40 Years Ago: Roxy Music Releases First Live Album, ‘Viva!’
Roxy Music needed a break. After releasing five albums in three-and-a-half years and touring incessantly, the British art-rockers decided a hiatus was in order. But they filled that gap with a live album, Viva!, which arrived in August 1976.
A few months prior, the band announced in the press, “We have all decided to go our separate ways, for the rest of the year at least, to have a rest from Roxy Music for a while.” But not before they convened for a while in the spring to mix a wealth of live tracks that had been recorded over the previous few years. Island Records saw opportunity in the exercise, and planned to cull Roxy’s first live album from the material.
Viva! served as a summation of Roxy’s rise to prominence. Surprisingly, perhaps, the live record didn’t do much to build on the band’s recent hits – from U.K. smashes “Street Life” and “All I Want Is You” to the American breakthrough “Love Is the Drug.” Instead, Viva! focused on Roxy’s earlier material. Six of the eight tracks were songs originally recorded in the sessions for the band’s first two LPs, when Brian Eno was still a member.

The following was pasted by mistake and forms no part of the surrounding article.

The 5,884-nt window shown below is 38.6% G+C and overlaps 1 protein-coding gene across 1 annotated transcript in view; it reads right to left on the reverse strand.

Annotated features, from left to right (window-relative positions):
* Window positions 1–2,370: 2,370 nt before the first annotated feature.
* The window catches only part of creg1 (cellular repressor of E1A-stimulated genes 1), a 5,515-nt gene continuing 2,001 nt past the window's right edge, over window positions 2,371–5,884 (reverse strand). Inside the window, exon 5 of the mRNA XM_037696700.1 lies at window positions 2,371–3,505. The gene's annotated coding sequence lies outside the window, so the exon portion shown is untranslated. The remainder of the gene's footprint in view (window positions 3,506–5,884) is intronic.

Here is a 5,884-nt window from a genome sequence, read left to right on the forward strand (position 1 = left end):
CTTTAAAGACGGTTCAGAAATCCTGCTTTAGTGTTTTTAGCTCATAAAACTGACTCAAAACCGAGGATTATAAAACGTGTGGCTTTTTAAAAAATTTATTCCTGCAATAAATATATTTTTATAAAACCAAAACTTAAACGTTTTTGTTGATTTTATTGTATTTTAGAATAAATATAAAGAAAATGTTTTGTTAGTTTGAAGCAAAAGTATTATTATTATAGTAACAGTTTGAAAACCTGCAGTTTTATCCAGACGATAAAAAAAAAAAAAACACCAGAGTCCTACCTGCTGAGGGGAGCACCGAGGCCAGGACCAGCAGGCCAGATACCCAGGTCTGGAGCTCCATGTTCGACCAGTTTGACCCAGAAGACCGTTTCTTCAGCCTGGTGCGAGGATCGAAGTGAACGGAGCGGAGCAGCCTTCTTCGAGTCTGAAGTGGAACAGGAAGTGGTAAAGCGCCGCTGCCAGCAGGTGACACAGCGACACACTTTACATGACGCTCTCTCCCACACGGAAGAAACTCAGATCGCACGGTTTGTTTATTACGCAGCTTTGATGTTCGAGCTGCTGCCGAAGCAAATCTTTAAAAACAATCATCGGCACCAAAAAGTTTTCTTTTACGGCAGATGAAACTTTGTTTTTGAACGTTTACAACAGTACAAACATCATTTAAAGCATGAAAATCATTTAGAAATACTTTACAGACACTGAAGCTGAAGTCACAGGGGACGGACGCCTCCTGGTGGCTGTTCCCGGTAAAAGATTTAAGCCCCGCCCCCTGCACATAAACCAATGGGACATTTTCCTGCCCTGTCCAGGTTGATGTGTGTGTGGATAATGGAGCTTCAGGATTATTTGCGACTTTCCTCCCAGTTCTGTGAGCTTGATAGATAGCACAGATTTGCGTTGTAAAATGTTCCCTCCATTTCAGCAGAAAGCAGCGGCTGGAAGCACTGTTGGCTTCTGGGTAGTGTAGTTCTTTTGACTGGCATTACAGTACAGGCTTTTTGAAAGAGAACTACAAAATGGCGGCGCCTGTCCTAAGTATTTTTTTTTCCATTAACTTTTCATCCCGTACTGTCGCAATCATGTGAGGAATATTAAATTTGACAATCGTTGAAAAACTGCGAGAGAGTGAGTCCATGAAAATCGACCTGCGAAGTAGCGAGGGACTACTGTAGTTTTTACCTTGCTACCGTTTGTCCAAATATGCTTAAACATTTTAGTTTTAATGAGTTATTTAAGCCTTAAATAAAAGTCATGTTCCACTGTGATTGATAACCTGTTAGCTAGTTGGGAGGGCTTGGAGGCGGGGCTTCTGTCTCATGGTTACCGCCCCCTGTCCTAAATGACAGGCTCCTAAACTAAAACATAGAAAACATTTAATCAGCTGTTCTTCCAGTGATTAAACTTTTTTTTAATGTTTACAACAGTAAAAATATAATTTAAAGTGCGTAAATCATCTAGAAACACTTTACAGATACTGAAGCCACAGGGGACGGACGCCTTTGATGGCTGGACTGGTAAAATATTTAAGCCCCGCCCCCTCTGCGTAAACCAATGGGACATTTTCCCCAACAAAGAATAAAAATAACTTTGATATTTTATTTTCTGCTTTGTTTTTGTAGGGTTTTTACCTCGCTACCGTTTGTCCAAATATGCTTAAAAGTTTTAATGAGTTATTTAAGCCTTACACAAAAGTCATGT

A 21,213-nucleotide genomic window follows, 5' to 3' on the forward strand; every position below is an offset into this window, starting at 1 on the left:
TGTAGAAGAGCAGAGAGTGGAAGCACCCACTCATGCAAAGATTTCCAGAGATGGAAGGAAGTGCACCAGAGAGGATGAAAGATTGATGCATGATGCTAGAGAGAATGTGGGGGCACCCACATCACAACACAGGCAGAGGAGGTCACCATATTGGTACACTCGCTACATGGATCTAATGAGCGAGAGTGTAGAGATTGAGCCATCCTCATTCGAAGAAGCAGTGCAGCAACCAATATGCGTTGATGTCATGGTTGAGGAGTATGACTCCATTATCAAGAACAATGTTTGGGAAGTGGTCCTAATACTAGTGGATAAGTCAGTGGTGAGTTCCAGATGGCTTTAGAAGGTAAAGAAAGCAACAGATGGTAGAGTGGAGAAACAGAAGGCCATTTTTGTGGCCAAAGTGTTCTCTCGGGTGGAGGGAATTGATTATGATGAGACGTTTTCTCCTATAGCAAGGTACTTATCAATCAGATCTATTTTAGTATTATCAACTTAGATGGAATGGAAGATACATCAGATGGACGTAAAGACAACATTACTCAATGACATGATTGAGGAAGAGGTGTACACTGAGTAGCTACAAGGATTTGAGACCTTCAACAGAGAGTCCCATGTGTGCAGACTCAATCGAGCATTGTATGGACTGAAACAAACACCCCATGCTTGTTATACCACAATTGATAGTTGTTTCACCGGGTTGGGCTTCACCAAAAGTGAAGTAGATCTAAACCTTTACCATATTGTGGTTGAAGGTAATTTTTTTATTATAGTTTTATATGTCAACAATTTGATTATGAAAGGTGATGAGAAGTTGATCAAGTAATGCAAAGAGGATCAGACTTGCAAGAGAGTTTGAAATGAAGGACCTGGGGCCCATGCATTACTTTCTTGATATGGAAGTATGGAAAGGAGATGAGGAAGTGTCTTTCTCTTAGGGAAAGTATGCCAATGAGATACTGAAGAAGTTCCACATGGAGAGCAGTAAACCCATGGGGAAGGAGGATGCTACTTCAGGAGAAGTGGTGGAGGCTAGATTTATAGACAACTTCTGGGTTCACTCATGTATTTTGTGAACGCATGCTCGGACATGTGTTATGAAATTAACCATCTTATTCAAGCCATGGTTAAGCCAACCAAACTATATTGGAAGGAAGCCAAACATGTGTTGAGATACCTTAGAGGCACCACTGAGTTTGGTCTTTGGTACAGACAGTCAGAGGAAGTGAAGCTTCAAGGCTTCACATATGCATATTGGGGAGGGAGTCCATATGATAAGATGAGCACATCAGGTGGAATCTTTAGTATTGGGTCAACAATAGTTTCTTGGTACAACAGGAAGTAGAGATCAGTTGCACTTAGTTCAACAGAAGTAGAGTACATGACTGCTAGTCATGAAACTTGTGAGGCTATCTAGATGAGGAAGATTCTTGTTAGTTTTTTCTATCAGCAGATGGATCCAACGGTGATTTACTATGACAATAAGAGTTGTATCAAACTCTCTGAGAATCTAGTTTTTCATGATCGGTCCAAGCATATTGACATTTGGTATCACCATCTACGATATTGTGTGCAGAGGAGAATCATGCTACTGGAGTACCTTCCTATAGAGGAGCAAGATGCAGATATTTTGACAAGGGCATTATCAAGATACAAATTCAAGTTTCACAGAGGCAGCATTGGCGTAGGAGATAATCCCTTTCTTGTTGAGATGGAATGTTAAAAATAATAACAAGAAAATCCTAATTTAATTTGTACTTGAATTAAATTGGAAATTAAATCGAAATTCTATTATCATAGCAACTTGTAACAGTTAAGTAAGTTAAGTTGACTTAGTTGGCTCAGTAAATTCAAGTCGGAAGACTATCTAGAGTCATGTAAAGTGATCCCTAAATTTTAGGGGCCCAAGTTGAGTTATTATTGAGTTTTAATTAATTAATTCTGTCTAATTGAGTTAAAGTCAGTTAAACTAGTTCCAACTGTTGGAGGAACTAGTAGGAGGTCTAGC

They chose the tracks from the performances made between 1973 and 1975, when keyboardist/violinist Eddie Jobson was a key member of Roxy. And Jobson shines on Viva!, finishing off “Out of the Blue” with a shrieking string solo. Then again, all members of Roxy Music get time in the spotlight on Viva! Guitarist Phil Manzanera provides a screaming climax for “In Every Dream Home a Heartache,” saxophonist Andy Mackay honks his heart out on “Pyjamarama” and everyone gets to stretch out on a 10-minute version of “If There Is Something.” Plus, no less than four of Roxy’s revolving bassists get a credit on the album (even Rick Wills, who isn’t heard on any of the studio recordings, but toured with the band in 1975-76).
Viva! was released to positive reviews on both sides of the Atlantic. Melody Maker’s Allan Jones praised the record’s sonic variety, while Rolling Stone’s Dave Marsh wrote that it emphasized members of the group who weren’t Bryan Ferry (he felt too much of the focus had been on the frontman). He singled out Paul Thompson’s drumming for grounding Roxy’s experiments. Commercially, the live record performed reasonably well, hitting No. 6 in the U.K. and No. 81 in the U.S. – outperforming Roxy’s first three releases in America.
As it turned out, fans would have to wait much more than a year for Roxy Music to end its hiatus. With Ferry focused on a fruitful solo career and other members working on their own projects, a Roxy reunion wouldn’t happen until late 1978, when the band would begin work on Manifesto.
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